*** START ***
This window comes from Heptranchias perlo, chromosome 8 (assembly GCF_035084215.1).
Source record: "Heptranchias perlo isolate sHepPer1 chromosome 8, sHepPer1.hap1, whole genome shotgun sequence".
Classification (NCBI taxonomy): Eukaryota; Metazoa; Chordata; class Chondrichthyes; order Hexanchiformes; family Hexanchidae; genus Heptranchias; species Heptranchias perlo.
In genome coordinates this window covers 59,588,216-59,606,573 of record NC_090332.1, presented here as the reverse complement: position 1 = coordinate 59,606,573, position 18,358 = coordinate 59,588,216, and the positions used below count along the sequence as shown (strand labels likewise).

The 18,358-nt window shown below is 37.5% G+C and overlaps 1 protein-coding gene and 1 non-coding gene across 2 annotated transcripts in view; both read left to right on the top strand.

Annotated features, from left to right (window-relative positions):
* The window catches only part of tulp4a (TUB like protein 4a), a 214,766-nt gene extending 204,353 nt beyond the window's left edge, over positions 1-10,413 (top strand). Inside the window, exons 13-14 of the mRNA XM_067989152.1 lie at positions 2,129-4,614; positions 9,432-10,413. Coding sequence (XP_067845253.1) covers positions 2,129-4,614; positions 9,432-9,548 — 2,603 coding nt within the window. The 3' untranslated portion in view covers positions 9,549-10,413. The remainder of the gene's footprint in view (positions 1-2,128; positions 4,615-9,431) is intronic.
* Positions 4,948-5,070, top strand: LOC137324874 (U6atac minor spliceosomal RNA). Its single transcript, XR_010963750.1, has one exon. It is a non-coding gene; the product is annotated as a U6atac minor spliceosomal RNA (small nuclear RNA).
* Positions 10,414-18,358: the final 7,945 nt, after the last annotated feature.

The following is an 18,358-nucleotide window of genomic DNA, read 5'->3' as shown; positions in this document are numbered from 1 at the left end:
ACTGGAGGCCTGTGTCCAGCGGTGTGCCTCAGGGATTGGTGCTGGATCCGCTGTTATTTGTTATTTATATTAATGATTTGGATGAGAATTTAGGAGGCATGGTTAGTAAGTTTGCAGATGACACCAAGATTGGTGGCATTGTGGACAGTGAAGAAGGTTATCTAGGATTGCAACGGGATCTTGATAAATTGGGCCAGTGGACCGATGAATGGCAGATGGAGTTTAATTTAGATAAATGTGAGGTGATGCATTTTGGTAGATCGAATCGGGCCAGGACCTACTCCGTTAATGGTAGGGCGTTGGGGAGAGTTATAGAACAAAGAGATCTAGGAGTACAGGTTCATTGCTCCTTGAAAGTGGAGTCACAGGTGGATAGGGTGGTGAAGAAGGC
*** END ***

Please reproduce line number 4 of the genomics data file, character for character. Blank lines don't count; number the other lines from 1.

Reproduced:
In genome coordinates this window covers 59,588,216-59,606,573 of record NC_090332.1, presented here as the reverse complement: position 1 = coordinate 59,606,573, position 18,358 = coordinate 59,588,216, and the positions used below count along the sequence as shown (strand labels likewise).